The country’s Health Department said it will stay on “Adjusted Lockdown Level One”. South Africa dropped to this level, the lowest in a five-tier system of restrictions, in October and has seen no reason to move up to “Level Two”.
In a statement, officials said: “The Council has directed the Department to closely monitor the rising Covid infections.”
The latest figures published on Our World in Data show that just shy of 23,000 Covid cases were reported on Wednesday.
This is higher than at any other point in the pandemic in South Africa.
Ten days prior to this, the figure was just over 10,000, which itself was a more than ten-fold increase on the number of cases reported another 10 days before that.
But the figures for hospitalisations and deaths are far more positive.
A study suggests that the variant is causing fewer hospitalisations than Delta did before it.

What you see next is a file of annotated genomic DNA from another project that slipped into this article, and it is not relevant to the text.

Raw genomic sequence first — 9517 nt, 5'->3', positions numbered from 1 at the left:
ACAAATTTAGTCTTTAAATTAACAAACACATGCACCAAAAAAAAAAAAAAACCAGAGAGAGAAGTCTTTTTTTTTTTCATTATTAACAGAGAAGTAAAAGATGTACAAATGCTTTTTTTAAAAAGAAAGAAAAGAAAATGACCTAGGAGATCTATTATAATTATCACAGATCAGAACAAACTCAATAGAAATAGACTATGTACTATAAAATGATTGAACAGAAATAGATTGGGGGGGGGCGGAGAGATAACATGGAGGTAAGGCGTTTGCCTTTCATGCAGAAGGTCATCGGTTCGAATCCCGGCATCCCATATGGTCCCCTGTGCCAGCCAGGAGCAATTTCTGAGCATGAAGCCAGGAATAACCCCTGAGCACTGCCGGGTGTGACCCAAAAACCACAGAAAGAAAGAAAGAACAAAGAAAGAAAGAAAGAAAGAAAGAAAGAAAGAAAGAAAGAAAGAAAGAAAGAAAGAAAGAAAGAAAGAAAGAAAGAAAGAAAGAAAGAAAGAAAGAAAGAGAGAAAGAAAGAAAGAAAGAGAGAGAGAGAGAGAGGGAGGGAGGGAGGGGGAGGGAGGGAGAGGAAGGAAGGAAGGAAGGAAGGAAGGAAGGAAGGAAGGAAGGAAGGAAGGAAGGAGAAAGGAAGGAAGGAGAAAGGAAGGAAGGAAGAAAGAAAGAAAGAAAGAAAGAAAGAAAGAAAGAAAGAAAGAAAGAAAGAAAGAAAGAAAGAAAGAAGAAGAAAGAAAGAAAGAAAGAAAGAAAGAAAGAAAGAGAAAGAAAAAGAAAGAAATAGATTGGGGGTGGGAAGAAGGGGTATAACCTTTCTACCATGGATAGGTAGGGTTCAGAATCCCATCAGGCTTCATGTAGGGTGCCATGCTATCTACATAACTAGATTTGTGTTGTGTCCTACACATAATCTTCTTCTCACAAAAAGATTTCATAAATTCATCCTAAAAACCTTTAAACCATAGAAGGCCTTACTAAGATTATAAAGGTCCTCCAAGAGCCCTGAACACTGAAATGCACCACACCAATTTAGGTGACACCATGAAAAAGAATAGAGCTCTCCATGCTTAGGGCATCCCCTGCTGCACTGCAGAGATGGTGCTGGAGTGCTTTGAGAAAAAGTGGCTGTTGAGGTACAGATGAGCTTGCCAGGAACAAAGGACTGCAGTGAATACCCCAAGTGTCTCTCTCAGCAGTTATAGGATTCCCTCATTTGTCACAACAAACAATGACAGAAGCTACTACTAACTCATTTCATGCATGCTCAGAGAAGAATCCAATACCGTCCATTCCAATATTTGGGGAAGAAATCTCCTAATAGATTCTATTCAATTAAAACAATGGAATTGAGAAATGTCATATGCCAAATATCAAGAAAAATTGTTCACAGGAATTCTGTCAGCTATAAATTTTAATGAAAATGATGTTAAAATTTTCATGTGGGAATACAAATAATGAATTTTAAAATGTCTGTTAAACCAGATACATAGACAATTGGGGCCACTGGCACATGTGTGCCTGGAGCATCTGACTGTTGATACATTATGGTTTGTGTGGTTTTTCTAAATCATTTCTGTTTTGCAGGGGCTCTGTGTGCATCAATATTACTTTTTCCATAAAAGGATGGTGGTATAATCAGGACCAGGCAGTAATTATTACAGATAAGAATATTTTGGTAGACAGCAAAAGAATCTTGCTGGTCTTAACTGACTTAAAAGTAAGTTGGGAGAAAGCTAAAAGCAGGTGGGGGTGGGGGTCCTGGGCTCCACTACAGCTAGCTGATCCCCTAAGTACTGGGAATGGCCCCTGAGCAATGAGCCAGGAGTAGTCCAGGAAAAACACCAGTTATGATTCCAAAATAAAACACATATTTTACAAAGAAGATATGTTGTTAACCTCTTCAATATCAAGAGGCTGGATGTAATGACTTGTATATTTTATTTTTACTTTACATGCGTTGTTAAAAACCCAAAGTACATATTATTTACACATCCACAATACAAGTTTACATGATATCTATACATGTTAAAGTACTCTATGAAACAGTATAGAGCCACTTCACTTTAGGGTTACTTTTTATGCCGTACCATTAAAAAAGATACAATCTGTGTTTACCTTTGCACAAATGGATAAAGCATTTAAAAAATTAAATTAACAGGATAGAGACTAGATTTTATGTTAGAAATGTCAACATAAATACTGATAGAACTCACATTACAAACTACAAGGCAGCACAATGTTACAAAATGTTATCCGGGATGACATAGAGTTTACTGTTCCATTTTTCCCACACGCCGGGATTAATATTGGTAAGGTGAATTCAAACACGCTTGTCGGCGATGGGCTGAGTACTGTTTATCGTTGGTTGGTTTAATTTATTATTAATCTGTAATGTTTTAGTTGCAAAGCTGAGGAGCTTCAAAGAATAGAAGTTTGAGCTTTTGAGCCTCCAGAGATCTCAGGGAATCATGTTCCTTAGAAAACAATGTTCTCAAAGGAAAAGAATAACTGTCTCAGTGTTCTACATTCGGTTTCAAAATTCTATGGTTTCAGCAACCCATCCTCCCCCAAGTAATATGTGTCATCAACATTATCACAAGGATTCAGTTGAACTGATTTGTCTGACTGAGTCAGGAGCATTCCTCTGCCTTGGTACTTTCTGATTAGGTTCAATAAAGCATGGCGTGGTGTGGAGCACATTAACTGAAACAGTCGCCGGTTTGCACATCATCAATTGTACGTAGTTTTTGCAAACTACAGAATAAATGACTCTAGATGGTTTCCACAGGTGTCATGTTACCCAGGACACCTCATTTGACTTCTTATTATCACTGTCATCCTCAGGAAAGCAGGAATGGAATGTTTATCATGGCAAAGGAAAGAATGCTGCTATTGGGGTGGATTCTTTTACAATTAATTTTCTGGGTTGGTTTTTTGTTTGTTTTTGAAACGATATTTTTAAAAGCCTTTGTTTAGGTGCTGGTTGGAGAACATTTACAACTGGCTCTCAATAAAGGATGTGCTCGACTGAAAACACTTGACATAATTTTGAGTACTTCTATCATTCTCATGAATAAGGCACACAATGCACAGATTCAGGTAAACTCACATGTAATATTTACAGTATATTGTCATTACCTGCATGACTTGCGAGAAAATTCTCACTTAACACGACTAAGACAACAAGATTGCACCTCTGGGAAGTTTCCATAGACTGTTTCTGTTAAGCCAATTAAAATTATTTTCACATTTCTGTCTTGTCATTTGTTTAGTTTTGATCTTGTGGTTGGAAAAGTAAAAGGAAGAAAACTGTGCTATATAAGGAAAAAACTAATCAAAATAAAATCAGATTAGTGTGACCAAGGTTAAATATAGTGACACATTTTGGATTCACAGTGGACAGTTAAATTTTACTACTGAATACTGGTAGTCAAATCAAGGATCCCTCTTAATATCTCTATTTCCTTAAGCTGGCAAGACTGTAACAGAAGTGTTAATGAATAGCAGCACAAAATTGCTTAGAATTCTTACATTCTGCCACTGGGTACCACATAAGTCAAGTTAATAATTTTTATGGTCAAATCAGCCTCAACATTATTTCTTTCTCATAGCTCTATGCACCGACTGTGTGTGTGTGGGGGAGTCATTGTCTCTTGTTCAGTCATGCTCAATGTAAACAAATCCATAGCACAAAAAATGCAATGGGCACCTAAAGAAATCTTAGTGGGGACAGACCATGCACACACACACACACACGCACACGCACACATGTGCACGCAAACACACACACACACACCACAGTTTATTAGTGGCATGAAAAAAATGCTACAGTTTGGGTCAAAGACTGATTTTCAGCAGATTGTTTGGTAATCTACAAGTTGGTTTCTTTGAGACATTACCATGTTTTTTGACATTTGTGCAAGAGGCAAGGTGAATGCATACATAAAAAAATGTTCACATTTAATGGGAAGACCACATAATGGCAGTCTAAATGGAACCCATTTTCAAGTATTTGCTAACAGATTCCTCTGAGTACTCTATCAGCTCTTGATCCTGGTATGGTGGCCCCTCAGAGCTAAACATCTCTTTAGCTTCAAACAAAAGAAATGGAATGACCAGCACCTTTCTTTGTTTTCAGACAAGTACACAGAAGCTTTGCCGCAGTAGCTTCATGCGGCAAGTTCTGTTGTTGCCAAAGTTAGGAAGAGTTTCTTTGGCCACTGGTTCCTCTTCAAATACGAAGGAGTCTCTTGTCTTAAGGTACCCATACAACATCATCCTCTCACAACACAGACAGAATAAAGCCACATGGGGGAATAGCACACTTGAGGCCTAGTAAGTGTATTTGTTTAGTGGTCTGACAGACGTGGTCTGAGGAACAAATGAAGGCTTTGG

Likewise, the number of reported total deaths – that is, from all Covid strains – is coming down, not going up, meaning Omicron has not caused a resurgence.
Fifty-four deaths were reported across South Africa on Wednesday.
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South Africa alerted the world to the emerging variant in November and has been working to understand its nature ever since.
The above figures appear to confirm the views of the UK Government advisors who insisted that the variant was not a cause for panic late last month.
Before cases were identified in the UK, Professor Calum Semple from Sage said: “This is not a disaster, and the headlines from some of my colleagues saying ‘this is horrendous’ I think are hugely overstating the situation.”
Despite this, Prime Minister Boris Johnson held a press conference after just two cases of the variant were discovered in the country and announced the introduction of new restrictions.
This has since been followed by further restrictive measures, including the introduction of vaccine passports as part of its “Plan B”, which is similar to the ramping up of measures across Europe.